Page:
All rights reserved — a Crescent Moon Press publication
Tyler pushed his way through the onlookers. They reeked of sex and sweat. The foul odor made his eyes water and his vision blur as he forced his way to the front of the crowd, almost stepping on the female lying in a heap on the floor. He turned, saw his guards at the rear of the crowd, and addressed the unfortunate Lowers. “Leave now.”
He turned back to the scene, expecting them to follow his orders. Disgust filled him as he assessed the scene. Blood pooled on the bed where two bodies laid holding each other. The heads from both bodies were missing. He wouldn’t bother searching for them now. He wouldn’t find them. The killer, it seemed, liked to keep the heads as trophies.
Tyler sighed, becoming aware again of the others crowding the room. When he found those heads, he’d find the sick bastard who did this.
“But what ‘bout Lenore?”
“I ‘eard Issie scream.”
“She all right?”
One chattered over the next in their efforts to find out what happened. They weren’t listening to him.
His eye twitched. He hated when that happened.
How could he make these dullards leave? Did they not see the violent murders on the bed? Or did they not care? Were their lives so barren and meaningless, death didn’t bother them?
His gaze fell on the female at his feet. Her face covered by her mass of honeyed tresses, she lay in a limp pile, her robes undone and revealing a creamy swell of ample breast.
The two victims in the bed were beyond help, but this unconscious female held the concern of the others.
He knelt by her side and lifted her in his arms. She smelled clean, like moss and sea air, instead of the sweaty body he’d expected. Her hair caressed his arm when he stood with her nestled to his chest. It fell like a lowered curtain and hung almost to his knees. A waterfall of honey.
She felt right in his arms; her neck fit into the crook of his shoulder, her breath warmed his chest like she belonged there. Where had such a thought come from? He didn’t associate with the powerless Lower class. Ever.
He pushed aside a rising need to draw her even nearer.
Tyler faced the crowd again. “As you can see, she sleeps. She’s not injured. Now go. All of you.” He fixed a few of them with the glacial silver stare which always yielded results. “Go back to your beds. I’m Tyler, of the High Council. My warriors will take care of this.”
“But, Issie. Is she hurt?” one barmaid asked, wrapping her arms around her waist as if she feared retching.
“You, take me to Issie’s rooms. The rest of you, go. She’ll be fine.” Or at least I’ll be, if I can have some quiet to think.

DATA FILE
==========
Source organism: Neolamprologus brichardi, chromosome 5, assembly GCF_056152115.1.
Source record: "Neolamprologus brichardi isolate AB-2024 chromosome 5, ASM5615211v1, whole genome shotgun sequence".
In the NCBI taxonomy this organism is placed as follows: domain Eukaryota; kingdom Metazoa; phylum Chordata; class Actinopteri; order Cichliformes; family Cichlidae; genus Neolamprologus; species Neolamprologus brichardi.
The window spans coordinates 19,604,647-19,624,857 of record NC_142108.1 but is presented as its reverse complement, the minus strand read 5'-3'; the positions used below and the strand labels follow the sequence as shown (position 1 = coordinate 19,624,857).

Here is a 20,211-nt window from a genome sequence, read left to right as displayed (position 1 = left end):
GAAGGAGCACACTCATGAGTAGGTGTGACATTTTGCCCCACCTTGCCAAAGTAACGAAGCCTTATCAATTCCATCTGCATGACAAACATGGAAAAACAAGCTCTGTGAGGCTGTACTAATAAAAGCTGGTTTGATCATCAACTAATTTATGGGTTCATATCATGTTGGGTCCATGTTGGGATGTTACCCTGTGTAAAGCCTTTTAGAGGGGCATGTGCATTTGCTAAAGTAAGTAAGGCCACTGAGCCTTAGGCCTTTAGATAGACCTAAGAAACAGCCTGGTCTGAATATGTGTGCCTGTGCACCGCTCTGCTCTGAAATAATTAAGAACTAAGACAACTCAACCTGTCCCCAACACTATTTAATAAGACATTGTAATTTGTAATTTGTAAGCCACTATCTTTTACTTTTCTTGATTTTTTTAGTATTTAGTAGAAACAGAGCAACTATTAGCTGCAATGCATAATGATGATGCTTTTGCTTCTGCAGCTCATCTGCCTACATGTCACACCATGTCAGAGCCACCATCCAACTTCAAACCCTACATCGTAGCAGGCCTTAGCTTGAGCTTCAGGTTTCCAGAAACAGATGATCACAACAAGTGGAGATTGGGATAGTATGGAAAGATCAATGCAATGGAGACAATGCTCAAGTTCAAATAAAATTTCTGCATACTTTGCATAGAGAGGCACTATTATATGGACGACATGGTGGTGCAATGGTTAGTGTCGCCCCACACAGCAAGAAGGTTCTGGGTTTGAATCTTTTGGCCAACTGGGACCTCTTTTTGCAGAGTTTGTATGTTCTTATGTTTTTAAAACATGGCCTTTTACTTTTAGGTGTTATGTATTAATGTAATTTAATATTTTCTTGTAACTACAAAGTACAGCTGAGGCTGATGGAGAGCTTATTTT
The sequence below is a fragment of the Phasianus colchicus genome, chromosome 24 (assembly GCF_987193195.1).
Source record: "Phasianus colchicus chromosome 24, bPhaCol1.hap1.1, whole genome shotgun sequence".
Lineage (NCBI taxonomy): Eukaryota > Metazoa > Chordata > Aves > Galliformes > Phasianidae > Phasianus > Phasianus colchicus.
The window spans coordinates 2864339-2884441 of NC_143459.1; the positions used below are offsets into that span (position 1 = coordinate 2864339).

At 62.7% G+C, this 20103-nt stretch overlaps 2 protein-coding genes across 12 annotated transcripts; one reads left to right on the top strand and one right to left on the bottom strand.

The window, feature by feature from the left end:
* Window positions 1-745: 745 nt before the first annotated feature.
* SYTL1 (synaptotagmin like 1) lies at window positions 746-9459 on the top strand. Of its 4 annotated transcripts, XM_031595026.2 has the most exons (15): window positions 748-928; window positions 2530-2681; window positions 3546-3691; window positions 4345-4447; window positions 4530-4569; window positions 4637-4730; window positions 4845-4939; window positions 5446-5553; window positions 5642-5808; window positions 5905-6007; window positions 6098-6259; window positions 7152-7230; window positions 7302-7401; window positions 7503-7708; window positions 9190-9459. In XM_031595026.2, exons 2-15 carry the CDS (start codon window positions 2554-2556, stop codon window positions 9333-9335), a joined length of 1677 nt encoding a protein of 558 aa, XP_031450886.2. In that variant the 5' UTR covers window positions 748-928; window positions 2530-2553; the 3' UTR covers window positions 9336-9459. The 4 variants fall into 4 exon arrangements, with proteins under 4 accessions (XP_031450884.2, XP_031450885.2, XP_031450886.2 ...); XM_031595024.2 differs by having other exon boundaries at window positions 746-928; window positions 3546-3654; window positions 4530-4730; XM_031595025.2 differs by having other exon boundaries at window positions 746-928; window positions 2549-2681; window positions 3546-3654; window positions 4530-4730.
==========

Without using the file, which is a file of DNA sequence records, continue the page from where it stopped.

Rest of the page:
”What ‘bout Lenore? She pass through the gates?”
Everyone began speaking at once, like a gathering of Lower younglings after a sweet. They had no regard for his orders. Such disrespect was unacceptable. He had to get this under control.
”Go,” he roared, silencing the room.
The crowd shuffled down the hall and disappeared behind different doors. Bits of conversation-- “Can’t believe Lenore’s gone,” and “who could do such a thing?” --floated back to him.
Who indeed? The fae were peaceful caretakers for the dragons. Murder didn’t happen among them. It was a coarse crime of the mortals--until three moons ago. And now, it had happened again--to another messenger and another whore-maid.
And if you're in the mood for something different: Goddess On The Run
by Marne Ann KirkPurchase e-Book Purchase Print
Cover art by Taria Reed
All Fomorian Hells are about to break loose on earth, making human souls the daily special, if the Tuatha de Danaan can’t stop it.
Teagan, a Celtic demi-goddess hiding from her destiny in small-town Colorado, wants nothing to do with her mother’s forgotten realm or the drama of a battle of the gods. And Merric is forbidden fruit she’s too smart to taste.
Merric, leader of the Tuatha de Danaan warriors, has other plans. Teagan holds the key to salvation, for both him and their worlds, whether she wants to or not. He’ll do whatever it takes to convince her of her duty.
But can he find the key to her heart?
Reviews Goddess On the Run has everything a reader could ask for—Teagan, a heroine gutsy yet vulnerable, Merric, a hero willing to die for his soulmate and their child, and a High Deamon threatening to destroy the thing they hold most dear. Kirk has fashioned a story both action-packed and romantic with characters that will stay with you long after their adventure is over.
NYT Best Selling author of the Urban Fantasy series, the Anna Strong ChroniclesHere's a glass of wine, three books, and a bar of DARK chocolate. Enjoy your weekend. (((hugs)))Louann
It's Thursday and today is the best I've felt in years.
OK, that's a lie. I spent the entire morning spreading that lie. I'm thinking, if I think positive, positive things will happen. Of course, you have to believe in the positivity you are thinking about. When you're in a lot of pain it's hard to believe you are not in pain. But if the create your own reality people are right, I have to ignore the pain.
This is so not doable. Where's that Tramadol?
I DID feel good--almost normal--for three days last week. Then, just when I was thinking remission was possible, maybe even probable, my hopes were dashed.
Life with Crohn's has its ups and downs. Hell, life has its up and downs. I know people are working on cures. There's the hookworm thing, the bone marrow transplant thing, the pro and pre-biotics thing. There's the alkaline--acidic balance, the yeast balance, the....
I could go on.
I will not eat worms and have yet to discover one single person who has been cured by eating worms. *talk to the hand* No worms!